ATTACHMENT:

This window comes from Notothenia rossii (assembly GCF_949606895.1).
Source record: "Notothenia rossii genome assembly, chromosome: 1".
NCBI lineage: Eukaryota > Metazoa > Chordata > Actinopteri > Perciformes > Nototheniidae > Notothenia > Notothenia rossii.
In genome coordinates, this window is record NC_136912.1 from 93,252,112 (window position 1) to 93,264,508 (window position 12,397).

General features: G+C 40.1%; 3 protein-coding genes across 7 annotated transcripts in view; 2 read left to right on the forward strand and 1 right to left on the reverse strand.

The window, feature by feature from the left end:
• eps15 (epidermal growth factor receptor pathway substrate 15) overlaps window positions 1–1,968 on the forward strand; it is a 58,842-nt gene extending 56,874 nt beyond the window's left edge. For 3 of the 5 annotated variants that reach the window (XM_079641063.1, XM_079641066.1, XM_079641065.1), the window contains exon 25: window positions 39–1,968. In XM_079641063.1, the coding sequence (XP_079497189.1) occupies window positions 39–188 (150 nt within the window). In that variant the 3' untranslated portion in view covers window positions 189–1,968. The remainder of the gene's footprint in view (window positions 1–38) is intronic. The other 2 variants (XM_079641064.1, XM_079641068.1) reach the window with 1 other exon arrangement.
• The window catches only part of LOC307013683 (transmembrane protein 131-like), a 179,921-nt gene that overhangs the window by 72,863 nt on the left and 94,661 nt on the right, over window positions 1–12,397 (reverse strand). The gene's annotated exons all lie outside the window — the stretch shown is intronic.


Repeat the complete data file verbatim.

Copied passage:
This window comes from Notothenia rossii (assembly GCF_949606895.1).
Source record: "Notothenia rossii genome assembly, chromosome: 1".
NCBI lineage: Eukaryota > Metazoa > Chordata > Actinopteri > Perciformes > Nototheniidae > Notothenia > Notothenia rossii.
In genome coordinates, this window is record NC_136912.1 from 93,252,112 (window position 1) to 93,264,508 (window position 12,397).

General features: G+C 40.1%; 3 protein-coding genes across 7 annotated transcripts in view; 2 read left to right on the forward strand and 1 right to left on the reverse strand.

The window, feature by feature from the left end:
• eps15 (epidermal growth factor receptor pathway substrate 15) overlaps window positions 1–1,968 on the forward strand; it is a 58,842-nt gene extending 56,874 nt beyond the window's left edge. For 3 of the 5 annotated variants that reach the window (XM_079641063.1, XM_079641066.1, XM_079641065.1), the window contains exon 25: window positions 39–1,968. In XM_079641063.1, the coding sequence (XP_079497189.1) occupies window positions 39–188 (150 nt within the window). In that variant the 3' untranslated portion in view covers window positions 189–1,968. The remainder of the gene's footprint in view (window positions 1–38) is intronic. The other 2 variants (XM_079641064.1, XM_079641068.1) reach the window with 1 other exon arrangement.
• The window catches only part of LOC307013683 (transmembrane protein 131-like), a 179,921-nt gene that overhangs the window by 72,863 nt on the left and 94,661 nt on the right, over window positions 1–12,397 (reverse strand). The gene's annotated exons all lie outside the window — the stretch shown is intronic.